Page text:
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Should I get this life insurance policy?

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  • Should I get this life insurance policy?

    I just started my first attending job. I do not currently have any dependents (early 30's, single) so based on everything I read in the WCI investor books I wasn't going to get life insurance because I'm not supporting anyone. However looking over my benefits, I have the option of enrolling in a policy worth twice my money with no medical exam for about $17 a month. The policy will be valid until I leave the organization or retire, should i do this? I don't think policies I can get independently are too much more expensive, also if i stay at the organization long enough I'd have this insurance benefit for no additional fee. TIA!

  • #2
    Sure

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    • #3
      I'm a little confused.
      What do you mean by "enrolling in a policy worth twice my money"

      And what do you mean by getting the benefit for no additional fee if you stay there long enough? The insurance is free after a certain number of years of service?

      If you're going to get insurance you don't need, best to shop around and know what the actual price is from an independent agent instead of assuming this policy is better.

      Who are you going to put as your beneficiary?

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      • #4
        Just my opinion, but I'd only purchase life insurance if there is a need or you knew there would be one in the near future (i.e. getting married or starting a family). Insurance premiums do go up slightly each year, but term life insurance is very cheap and you'll be able to buy some in the future when there is actually a need.

        Having said that, $17 is a drop in the bucket to have additional coverage should anything happen to you where for some reason you wouldn't qualify for life insurance in the future (very small % of this happening). If you were on the very conservative end of the spectrum, then I'd also rather buy a slightly more expensive individual term life insurance policy on your own for the added flexibility that you can keep it regardless of employment.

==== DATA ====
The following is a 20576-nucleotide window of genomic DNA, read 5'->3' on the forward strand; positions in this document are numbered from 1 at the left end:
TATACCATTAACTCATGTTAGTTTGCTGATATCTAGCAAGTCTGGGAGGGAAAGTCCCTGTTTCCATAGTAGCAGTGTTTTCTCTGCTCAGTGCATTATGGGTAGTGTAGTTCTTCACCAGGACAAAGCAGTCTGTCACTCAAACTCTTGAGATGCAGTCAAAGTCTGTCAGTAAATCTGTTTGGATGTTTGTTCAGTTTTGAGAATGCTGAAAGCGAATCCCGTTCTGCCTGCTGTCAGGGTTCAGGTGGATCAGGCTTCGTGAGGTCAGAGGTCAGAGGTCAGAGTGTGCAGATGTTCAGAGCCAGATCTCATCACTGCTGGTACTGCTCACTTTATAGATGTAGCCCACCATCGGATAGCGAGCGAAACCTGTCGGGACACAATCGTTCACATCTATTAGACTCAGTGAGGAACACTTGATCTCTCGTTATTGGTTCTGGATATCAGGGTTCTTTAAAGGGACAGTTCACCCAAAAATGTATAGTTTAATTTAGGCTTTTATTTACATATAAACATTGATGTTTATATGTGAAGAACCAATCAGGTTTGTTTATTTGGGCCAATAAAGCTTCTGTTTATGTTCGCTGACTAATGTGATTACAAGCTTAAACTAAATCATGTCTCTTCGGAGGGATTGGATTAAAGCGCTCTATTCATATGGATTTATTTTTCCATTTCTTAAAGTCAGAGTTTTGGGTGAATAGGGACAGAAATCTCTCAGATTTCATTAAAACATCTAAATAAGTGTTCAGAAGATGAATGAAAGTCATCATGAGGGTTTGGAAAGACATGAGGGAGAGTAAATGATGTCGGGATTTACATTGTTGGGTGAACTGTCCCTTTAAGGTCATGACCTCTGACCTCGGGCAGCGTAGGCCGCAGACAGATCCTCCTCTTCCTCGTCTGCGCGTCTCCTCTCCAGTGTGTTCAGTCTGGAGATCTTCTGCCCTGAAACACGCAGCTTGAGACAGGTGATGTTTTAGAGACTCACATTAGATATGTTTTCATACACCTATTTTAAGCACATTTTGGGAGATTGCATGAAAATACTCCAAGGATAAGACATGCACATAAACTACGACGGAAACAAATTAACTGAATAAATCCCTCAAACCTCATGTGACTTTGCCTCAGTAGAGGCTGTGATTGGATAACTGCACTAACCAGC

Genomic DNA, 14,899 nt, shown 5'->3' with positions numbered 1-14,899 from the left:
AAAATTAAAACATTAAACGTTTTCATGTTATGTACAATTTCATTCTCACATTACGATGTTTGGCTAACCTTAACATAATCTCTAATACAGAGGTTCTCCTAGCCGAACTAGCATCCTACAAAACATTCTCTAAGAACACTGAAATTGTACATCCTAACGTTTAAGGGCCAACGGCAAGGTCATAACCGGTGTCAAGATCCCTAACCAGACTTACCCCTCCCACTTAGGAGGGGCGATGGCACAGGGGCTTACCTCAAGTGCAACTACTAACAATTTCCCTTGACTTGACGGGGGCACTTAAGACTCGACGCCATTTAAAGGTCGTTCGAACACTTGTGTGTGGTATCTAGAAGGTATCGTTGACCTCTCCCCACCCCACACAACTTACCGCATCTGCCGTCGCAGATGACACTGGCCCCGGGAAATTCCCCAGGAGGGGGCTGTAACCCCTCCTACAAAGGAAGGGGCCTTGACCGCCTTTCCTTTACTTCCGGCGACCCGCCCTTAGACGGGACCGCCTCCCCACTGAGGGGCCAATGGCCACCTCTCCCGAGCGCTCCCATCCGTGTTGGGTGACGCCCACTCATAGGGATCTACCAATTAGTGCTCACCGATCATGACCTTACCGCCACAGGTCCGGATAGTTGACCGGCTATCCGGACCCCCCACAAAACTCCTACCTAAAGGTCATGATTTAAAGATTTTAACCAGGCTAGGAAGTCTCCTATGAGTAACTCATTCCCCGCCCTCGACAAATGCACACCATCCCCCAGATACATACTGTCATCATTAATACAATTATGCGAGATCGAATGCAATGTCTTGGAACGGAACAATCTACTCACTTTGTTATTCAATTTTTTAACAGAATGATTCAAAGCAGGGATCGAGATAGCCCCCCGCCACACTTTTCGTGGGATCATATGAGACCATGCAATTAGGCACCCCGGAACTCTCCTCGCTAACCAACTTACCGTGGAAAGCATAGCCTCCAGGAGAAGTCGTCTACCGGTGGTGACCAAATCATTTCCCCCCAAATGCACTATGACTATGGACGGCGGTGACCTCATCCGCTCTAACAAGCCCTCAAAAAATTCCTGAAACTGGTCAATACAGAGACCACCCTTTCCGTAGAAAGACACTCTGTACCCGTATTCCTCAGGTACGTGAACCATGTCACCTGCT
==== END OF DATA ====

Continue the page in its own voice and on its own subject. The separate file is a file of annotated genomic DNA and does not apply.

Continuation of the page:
I was relieved to see this post wasn't about a $40k/year premium for a VUL or whole life insurance policy
        Andrew Musbach, CFP® | Co-Founder & Financial Advisor at MD Wealth Management, LLC | Podcast Host - The Physician's Guide to Financial Wellness

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        • #5
          Originally posted by Oto19 View Post
          I just started my first attending job. I do not currently have any dependents (early 30's, single) so based on everything I read in the WCI investor books I wasn't going to get life insurance because I'm not supporting anyone. However looking over my benefits, I have the option of enrolling in a policy worth twice my money with no medical exam for about $17 a month. The policy will be valid until I leave the organization or retire, should i do this? I don't think policies I can get independently are too much more expensive, also if i stay at the organization long enough I'd have this insurance benefit for no additional fee. TIA!
          What is the value of "twice my money" comment?
          Double check the rate because often when they state a cost it is per paycheck.
          You should also inquire about rate increases as you get older, typically every 5 year age bands of 35, 40, 45, 50, 55, 60, and 65.
          Scott Nelson-Archer, CLU, ChFC
          281-770-8080 Direct / [email protected]

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          • #6
            My guess, is that the life insurance policy payout is 2x the OP's salary. If one is a highly compensated employee like a physician, then it could be a relatively substantial benefit for the cost and convenience.

            When I purchased a condo (and was single, no beneficiaries), I purchased a term insurance policy to pay off my mortgage so that my parents (policy beneficiary) could settle my estate without duress.

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            • #7
              I agree and would assume 2x of the income. The issue is what is the income, age, gender, current health status and the rate structure (payments per month along with rate increases) as that drives what the cost. Term is cheap in general, assuming great health at 32 apx they can get $1 million of benefit for about $22 per month. If their situation is $250k of income x2 thus the benefit is $500k for $17 (1-2 payments per month) that may not be as good of an idea as $1 million for $23 per month. If the OP comes back maybe we can get the details to really help them out.
              Scott Nelson-Archer, CLU, ChFC
              281-770-8080 Direct / [email protected]

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              • #8
                Seems like you might get one of the online quotes. Term life is a commodity. No reason to guess.
                "This policy will be ........" That is until something changes. Usually that commitment is to the employer, not necessarily the employee.
                Whether you need a policy is a different question.

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